Friday, August 9, 2013
Judge Gregory Orme of Utah recently published a review of a new book, The Seven Deadly Sins of Legal Writing, by Theodore Blumberg. The sins are “passivity, abstraction, adverbiage, verbosity, redundancy, footnotes, and negativity.” The “sin” of abstraction drew my attention because it’s a problem I notice increasingly in student writing. As an example of abstraction, Orme quotes Blumberg's reference to a statute that mentions “certain actions against the State.” Blumberg sensibly suggests naming the particular actions.
While Judge Orme sees the phrase “deadly sins” as hyperbole, he agrees with most of Blumberg’s list and likes the 34-page book, especially for its price of $7.95. For Orme's review, see page 41 of the May/June 2013 Utah Bar Journal.
Thursday, August 8, 2013
What's the difference between an accurate treatise on an area of law and a treatise that becomes the definitive source in its area? It may well be the writing, as Attorney Corey Field suggests in "Melville Nimmer the Writer: A Review of the 1963 First Edition of 'Nimmer on Copyright' on the Occasion of the Fiftieth Anniversary of its Publication".
As Field explains, "2013 marks the 50th anniversary of the publication of the leading treatise on copyright law, 'Nimmer on Copyright.' In honor of the 50th Anniversary, The Journal of The Copyright Society of the U.S.A. published a commemorative issue with essays marking the anniversary. This essay looks at the original 1963 First Edition of 'Nimmer on Copyright,' and reviews it not based on changes in copyright law in the period 1963 to 2013, but as an examination of the legal writing style of Melville Nimmer, the original author of the treatise. The approach of the paper is to examine how the writing style itself, in addition to the research and scholarship, established 'Nimmer on Copyright' as a paragon of legal scholarship that has endured for 50 years."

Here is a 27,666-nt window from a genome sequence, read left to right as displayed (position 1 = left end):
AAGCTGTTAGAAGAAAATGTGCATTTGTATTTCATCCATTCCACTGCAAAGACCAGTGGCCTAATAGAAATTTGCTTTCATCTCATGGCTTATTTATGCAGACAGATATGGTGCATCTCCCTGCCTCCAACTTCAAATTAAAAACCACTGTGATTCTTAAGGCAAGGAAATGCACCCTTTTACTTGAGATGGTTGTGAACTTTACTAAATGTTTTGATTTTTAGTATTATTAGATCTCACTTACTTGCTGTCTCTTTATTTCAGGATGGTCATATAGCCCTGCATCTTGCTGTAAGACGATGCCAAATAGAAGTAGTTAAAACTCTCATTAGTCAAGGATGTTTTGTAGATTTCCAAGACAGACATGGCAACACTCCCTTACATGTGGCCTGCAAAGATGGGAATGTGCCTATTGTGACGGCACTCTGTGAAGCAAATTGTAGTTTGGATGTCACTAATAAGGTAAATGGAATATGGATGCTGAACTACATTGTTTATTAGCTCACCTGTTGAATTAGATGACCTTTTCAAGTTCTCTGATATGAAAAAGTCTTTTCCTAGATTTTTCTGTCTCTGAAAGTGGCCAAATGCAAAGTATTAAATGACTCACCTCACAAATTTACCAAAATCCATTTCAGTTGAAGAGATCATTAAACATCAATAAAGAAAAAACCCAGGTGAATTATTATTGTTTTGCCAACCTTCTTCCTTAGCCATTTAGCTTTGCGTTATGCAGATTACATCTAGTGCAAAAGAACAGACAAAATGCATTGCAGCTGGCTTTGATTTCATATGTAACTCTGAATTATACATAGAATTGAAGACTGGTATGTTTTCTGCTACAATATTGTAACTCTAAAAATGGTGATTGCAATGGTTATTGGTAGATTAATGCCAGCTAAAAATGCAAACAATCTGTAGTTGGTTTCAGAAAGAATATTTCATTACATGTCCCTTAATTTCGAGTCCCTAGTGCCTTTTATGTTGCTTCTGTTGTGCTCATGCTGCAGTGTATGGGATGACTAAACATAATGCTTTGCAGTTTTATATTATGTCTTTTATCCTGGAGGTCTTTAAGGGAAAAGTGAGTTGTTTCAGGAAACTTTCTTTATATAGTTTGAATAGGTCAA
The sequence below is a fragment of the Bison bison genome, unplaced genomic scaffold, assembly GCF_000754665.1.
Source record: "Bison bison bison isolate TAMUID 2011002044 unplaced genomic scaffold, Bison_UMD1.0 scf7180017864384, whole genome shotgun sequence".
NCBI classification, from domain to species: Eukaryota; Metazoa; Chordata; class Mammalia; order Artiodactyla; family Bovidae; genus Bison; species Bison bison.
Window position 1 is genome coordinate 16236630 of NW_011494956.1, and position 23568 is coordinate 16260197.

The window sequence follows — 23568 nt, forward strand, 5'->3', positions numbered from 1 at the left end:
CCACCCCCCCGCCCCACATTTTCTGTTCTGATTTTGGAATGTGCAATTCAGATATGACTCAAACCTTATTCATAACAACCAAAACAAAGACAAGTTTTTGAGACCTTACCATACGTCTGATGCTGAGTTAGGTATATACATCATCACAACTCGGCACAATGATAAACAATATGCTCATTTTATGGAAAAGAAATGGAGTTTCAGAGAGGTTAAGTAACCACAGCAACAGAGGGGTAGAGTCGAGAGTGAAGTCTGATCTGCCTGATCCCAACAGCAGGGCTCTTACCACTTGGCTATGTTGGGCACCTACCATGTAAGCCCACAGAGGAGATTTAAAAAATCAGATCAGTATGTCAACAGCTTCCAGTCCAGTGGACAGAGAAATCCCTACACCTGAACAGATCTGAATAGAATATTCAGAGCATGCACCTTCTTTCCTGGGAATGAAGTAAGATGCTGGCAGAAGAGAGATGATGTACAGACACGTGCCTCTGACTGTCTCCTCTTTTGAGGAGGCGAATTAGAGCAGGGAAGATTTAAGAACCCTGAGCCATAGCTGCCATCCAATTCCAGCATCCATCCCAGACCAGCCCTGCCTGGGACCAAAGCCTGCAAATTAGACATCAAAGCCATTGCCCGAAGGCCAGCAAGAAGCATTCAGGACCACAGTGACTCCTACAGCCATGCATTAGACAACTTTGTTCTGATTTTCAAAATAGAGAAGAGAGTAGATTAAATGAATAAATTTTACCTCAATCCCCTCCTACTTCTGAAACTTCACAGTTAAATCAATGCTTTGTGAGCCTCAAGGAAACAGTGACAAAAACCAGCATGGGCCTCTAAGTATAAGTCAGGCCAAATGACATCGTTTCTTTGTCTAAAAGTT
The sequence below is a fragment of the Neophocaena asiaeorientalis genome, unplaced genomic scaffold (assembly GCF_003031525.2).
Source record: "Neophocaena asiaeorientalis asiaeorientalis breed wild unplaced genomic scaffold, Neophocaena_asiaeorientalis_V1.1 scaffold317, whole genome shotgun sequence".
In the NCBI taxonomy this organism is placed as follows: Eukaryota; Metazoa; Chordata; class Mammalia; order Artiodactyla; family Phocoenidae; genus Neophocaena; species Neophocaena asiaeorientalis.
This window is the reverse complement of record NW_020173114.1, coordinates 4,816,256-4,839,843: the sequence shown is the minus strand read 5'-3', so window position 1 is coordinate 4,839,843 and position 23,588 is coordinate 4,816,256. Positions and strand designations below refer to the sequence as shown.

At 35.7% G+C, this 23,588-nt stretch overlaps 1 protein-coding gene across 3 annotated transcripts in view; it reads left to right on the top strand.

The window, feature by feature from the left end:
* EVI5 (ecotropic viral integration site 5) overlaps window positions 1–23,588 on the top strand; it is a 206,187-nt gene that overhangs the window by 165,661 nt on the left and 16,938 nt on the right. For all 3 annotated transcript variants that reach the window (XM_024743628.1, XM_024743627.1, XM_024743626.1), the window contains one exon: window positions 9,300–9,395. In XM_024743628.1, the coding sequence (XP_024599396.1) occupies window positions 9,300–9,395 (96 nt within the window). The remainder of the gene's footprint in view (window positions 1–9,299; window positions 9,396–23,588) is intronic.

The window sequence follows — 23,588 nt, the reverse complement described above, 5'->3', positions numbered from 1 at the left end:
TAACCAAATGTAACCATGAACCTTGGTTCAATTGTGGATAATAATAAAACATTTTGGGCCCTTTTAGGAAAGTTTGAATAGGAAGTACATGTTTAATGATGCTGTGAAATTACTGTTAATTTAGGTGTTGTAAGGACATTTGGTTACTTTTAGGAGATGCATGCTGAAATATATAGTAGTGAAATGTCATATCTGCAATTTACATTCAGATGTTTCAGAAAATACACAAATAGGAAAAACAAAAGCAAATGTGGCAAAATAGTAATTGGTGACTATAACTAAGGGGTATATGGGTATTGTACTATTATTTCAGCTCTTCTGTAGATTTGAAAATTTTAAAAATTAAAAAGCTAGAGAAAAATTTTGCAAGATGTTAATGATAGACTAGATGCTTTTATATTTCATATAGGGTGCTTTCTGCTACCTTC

Tuesday, August 6, 2013
Some time ago, a very astute observation was made over on Prism Legal. As your law school spruces up for the new school year, take a look at the writing that is posted on the walls outside or inside the building. What is it communicating to the new students about the writing of lawyers?
hat tip: Mark Burge
Monday, August 5, 2013
Looking for a good legal novel to read or recommend to students? The ABA Journal has just published a list of the twenty-five greatest law novels of all time. The top three books on the list are To Kill a Mockingbird, Crime and Punishment, and Bleak House. Tied for twenty-fifth place are Old Filth, by Jane Gardam, and The Ox-Bow Incident, by Walter van Tilburg Clark. Check the journal’s website for the full list, the names of the judges, and a lively reader discussion about the judges' choices.
Legal writing professors continue to be tapped to serve as various types of deans at U.S. law schools:
This fall Meredith Aden will be the new Assistant Dean for Law Student Affairs at the University of Memphis School of Law, while also directing the school’s academic support program.
Larry Cunningham has been appointed the Associate Academic Dean of St. John's University School of Law.
And Mehmet Konar-Steenberg now serves as the Associate Dean for Faculty at William Mitchell Law School.